Watching this movie, I can’t help but think that he’s a bad person.

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Well, you know, I’m telling a story that started 27 years ago. I’ve changed. In my prayers, I’m hoping that he has as well. I’m still listening to his music. My children love his music. I just hope we grow from it. It’s a part of life—we have to go through experiences and we did. But you can’t write me out of history.

The part of the movie that portrays the recording of “Something in My Heart” has you singing it under great duress. Dre was berating you in front of people. Is that how it really went down?

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Yeah. I didn’t know how to make rap music, Dre didn’t know how to make R&B music. He would send me home with beats. I had to come up with the melody. I had to give him the idea: “This is what I hear.” I didn’t quite have the whole hook [of “Something in My Heart”] and he was frustrated. He was like, “Another take.” He did not have the patience for doing vocals. He was furious. I cried in that booth, and that’s why you can feel “Something in My Heart,” ‘cause I was literally in tears.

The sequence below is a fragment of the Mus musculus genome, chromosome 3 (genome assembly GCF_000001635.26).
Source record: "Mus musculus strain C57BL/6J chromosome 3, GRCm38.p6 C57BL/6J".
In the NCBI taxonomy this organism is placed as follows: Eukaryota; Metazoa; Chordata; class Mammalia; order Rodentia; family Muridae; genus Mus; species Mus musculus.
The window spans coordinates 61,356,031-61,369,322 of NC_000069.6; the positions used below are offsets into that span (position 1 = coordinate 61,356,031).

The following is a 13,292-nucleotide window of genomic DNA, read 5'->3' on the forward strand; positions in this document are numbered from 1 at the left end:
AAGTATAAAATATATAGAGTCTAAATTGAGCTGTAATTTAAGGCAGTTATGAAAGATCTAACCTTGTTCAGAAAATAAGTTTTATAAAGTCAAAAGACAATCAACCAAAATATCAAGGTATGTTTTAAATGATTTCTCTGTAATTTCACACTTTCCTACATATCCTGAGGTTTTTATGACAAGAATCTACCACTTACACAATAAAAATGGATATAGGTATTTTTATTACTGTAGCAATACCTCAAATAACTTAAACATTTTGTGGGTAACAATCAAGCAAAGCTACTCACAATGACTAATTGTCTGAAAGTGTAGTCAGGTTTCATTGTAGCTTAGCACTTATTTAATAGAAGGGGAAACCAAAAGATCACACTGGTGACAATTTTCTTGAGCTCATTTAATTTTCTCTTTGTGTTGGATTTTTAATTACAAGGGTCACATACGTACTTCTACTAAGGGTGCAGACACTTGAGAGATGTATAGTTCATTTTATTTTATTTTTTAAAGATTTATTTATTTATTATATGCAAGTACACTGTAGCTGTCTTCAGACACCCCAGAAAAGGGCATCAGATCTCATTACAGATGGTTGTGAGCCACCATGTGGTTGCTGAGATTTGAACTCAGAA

You sing the hell out of that song. Did Dre’s awfulness make the song even better?

Ike and Tina did it! I’m not mad at the process, because that’s what was supposed to happen. It was organic. If that’s what was going to get that work done for that day, then so be it.

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In that “Something in My Heart” scene and elsewhere in the movie, the guys from NWA watch Dre berate you and drag you around. Were they complicit?